Pushing for Respect

I read with interest Regina Powers' opinion piece--"A Plea for Respect"--in the August edition of American Libraries. Her plea is a common complaint among librarians today--"the public doesn't know what we do."

Usually, it is suggested that we either stay the course or we add more features for the public at our institutions--game nights, in house movies, "coffee and Danishes".... The problem with both lines of thinking is that we need the public's attention to make either work, and we just don't have it.

What we need to do is connect the information and resources that we have with the public at its point of need. We need to get out of our buildings physically and electronically and begin to push our resources the way other institutions do. We need to create partnerships with news media, local governments, public institutions, ISPs and others in order to connect the public with the information it needs at its point of need.

For example, our library has indexed the local newspaper for years. It carries the complete run on microfilm, as well. Periodically, when people have called the newspaper, looking for research on a dated topic, they have been referred to us, and we have been glad to provide that service.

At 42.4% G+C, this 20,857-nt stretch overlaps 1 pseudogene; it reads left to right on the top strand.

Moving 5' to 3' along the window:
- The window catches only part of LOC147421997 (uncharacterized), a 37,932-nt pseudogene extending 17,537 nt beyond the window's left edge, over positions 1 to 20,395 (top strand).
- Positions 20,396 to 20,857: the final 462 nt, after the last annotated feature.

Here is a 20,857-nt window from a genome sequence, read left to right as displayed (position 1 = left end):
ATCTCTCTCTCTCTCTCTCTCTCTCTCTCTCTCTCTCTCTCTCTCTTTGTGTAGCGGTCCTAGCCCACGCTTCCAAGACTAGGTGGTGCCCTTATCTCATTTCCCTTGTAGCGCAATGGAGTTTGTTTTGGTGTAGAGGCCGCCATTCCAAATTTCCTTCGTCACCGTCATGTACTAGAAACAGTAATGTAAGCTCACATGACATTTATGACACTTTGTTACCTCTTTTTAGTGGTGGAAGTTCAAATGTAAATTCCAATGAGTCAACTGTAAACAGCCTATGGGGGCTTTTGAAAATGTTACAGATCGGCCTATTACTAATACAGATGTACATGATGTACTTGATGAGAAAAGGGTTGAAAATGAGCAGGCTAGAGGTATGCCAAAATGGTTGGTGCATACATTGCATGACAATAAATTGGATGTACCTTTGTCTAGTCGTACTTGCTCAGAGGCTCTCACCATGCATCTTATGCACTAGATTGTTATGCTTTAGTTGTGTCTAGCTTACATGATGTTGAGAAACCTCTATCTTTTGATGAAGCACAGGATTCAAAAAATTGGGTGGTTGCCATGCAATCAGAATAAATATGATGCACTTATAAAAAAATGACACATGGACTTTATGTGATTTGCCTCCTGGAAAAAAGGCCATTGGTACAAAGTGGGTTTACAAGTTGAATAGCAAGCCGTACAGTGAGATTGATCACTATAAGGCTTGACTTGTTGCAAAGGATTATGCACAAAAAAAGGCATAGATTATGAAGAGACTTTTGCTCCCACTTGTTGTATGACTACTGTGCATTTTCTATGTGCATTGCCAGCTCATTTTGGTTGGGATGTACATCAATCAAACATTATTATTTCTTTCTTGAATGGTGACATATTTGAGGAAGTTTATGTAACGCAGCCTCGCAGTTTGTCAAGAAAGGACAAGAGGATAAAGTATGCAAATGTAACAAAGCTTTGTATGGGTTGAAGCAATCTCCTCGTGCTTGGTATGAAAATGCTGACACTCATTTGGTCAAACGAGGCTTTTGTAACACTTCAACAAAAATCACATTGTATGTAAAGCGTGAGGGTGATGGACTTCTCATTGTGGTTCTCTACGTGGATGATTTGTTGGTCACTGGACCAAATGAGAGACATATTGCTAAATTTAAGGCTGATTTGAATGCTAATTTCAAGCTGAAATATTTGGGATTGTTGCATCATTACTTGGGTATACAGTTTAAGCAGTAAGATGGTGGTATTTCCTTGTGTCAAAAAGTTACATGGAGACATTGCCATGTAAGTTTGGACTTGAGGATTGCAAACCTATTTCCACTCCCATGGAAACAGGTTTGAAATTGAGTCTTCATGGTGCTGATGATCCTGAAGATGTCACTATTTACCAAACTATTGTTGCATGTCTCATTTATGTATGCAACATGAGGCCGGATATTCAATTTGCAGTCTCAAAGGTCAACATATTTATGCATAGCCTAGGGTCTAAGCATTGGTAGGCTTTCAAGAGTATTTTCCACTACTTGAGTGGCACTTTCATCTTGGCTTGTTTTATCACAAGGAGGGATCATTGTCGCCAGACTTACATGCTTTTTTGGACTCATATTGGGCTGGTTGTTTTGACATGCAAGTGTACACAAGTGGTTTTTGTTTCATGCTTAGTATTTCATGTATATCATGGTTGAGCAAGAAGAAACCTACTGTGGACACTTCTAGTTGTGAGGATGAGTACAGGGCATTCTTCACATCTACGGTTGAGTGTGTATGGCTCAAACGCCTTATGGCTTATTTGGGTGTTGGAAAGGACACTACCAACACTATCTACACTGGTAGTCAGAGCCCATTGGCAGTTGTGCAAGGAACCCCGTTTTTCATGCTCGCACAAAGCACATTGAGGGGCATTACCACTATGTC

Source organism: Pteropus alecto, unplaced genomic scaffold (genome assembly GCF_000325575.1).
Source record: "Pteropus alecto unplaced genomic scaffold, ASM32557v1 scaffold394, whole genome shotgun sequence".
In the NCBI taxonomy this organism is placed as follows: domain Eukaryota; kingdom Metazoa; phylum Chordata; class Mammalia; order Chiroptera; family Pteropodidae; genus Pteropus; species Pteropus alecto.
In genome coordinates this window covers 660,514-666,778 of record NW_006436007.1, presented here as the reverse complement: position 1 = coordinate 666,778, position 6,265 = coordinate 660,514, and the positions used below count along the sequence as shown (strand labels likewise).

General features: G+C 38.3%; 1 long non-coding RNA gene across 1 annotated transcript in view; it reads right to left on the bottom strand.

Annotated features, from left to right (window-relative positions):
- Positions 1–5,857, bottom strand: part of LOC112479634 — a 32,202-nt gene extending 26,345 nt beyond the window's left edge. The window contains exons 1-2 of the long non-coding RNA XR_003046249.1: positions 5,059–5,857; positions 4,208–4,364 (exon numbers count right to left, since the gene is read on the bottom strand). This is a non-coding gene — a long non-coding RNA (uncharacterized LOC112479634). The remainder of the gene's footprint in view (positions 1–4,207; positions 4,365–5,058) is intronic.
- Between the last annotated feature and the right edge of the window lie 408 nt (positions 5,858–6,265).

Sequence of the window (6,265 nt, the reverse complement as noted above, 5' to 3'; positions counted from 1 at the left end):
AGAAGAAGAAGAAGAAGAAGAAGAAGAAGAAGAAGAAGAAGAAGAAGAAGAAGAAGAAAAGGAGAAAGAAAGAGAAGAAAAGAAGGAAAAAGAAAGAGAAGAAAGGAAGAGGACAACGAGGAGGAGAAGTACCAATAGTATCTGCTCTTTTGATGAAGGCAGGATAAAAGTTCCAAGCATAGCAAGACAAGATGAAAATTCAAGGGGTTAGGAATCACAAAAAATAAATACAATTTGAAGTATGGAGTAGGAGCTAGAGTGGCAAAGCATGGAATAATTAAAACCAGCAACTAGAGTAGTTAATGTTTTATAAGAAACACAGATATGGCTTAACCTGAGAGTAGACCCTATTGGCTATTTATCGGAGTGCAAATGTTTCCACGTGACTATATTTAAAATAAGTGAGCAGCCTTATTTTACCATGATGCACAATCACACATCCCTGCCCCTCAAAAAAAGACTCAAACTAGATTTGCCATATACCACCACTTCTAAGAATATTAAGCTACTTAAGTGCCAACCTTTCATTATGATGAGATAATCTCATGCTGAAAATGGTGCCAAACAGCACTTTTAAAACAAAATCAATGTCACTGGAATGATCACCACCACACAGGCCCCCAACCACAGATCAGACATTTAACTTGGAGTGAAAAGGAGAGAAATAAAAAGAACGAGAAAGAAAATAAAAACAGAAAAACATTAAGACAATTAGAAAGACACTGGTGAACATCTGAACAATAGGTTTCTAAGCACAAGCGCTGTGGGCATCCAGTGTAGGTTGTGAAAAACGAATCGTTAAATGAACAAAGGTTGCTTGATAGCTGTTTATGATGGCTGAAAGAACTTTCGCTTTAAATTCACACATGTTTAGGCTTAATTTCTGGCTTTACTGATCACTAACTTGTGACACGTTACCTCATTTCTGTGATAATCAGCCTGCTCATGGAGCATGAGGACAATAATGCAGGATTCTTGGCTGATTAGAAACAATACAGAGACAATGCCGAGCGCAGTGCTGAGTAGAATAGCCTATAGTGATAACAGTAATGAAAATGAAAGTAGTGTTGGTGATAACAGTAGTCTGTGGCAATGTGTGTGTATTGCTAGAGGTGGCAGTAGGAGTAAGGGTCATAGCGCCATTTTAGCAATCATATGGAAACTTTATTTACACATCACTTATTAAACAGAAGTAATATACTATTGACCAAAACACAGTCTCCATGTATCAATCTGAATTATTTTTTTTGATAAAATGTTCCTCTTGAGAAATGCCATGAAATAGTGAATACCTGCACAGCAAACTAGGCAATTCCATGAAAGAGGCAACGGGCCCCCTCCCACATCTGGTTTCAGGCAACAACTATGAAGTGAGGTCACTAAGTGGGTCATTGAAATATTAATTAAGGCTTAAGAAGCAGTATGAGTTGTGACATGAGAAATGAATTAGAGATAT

Imagine, however, if our indexes were provided to the newspaper for use in their online edition and linked by keyword to current articles. An article about light rail would list links to citations concerning an older light rail study, or a series of articles about light rail, or previous council votes. An article about a political candidate would contain links to citations for previous articles concerning the candidate.

A local ISP could provide a start page with local news linked to article or book references.

Physically speaking, a librarian could actually be present with a laptop outside a city council meeting to provide instant access to relevant information concerning the meeting.

My point is this, we can't wait for people to discover how indispensable we are--we have to make ourselves indispensable. As long as we wait for people to come to our buildings and websites, our value will remain relatively hidden.


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